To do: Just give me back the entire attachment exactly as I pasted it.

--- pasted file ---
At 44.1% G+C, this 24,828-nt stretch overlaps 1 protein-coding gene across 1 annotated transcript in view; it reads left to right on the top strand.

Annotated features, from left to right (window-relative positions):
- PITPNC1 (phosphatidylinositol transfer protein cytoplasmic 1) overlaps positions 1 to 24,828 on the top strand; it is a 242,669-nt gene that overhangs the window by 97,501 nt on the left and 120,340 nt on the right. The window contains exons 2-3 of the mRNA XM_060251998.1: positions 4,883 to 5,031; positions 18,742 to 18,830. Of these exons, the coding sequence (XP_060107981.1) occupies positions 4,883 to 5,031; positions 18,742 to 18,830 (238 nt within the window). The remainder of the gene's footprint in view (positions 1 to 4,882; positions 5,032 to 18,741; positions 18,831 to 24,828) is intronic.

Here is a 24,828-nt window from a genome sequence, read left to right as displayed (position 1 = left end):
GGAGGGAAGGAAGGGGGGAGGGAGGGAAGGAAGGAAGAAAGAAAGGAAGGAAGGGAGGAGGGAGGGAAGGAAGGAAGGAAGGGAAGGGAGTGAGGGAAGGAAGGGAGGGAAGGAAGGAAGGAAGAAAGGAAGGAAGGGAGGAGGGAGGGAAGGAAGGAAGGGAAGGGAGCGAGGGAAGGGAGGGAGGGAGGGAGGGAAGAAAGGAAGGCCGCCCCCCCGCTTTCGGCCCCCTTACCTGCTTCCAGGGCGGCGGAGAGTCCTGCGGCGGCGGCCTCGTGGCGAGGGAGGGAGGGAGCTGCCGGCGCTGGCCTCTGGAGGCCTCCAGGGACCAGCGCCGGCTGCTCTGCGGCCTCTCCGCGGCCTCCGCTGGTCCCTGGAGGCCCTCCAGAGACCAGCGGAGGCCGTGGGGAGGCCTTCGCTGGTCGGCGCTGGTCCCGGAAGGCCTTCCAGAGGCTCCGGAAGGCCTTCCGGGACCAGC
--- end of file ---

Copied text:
At 44.1% G+C, this 24,828-nt stretch overlaps 1 protein-coding gene across 1 annotated transcript in view; it reads left to right on the top strand.

Annotated features, from left to right (window-relative positions):
- PITPNC1 (phosphatidylinositol transfer protein cytoplasmic 1) overlaps positions 1 to 24,828 on the top strand; it is a 242,669-nt gene that overhangs the window by 97,501 nt on the left and 120,340 nt on the right. The window contains exons 2-3 of the mRNA XM_060251998.1: positions 4,883 to 5,031; positions 18,742 to 18,830. Of these exons, the coding sequence (XP_060107981.1) occupies positions 4,883 to 5,031; positions 18,742 to 18,830 (238 nt within the window). The remainder of the gene's footprint in view (positions 1 to 4,882; positions 5,032 to 18,741; positions 18,831 to 24,828) is intronic.

Here is a 24,828-nt window from a genome sequence, read left to right as displayed (position 1 = left end):
GGAGGGAAGGAAGGGGGGAGGGAGGGAAGGAAGGAAGAAAGAAAGGAAGGAAGGGAGGAGGGAGGGAAGGAAGGAAGGAAGGGAAGGGAGTGAGGGAAGGAAGGGAGGGAAGGAAGGAAGGAAGAAAGGAAGGAAGGGAGGAGGGAGGGAAGGAAGGAAGGGAAGGGAGCGAGGGAAGGGAGGGAGGGAGGGAGGGAAGAAAGGAAGGCCGCCCCCCCGCTTTCGGCCCCCTTACCTGCTTCCAGGGCGGCGGAGAGTCCTGCGGCGGCGGCCTCGTGGCGAGGGAGGGAGGGAGCTGCCGGCGCTGGCCTCTGGAGGCCTCCAGGGACCAGCGCCGGCTGCTCTGCGGCCTCTCCGCGGCCTCCGCTGGTCCCTGGAGGCCCTCCAGAGACCAGCGGAGGCCGTGGGGAGGCCTTCGCTGGTCGGCGCTGGTCCCGGAAGGCCTTCCAGAGGCTCCGGAAGGCCTTCCGGGACCAGC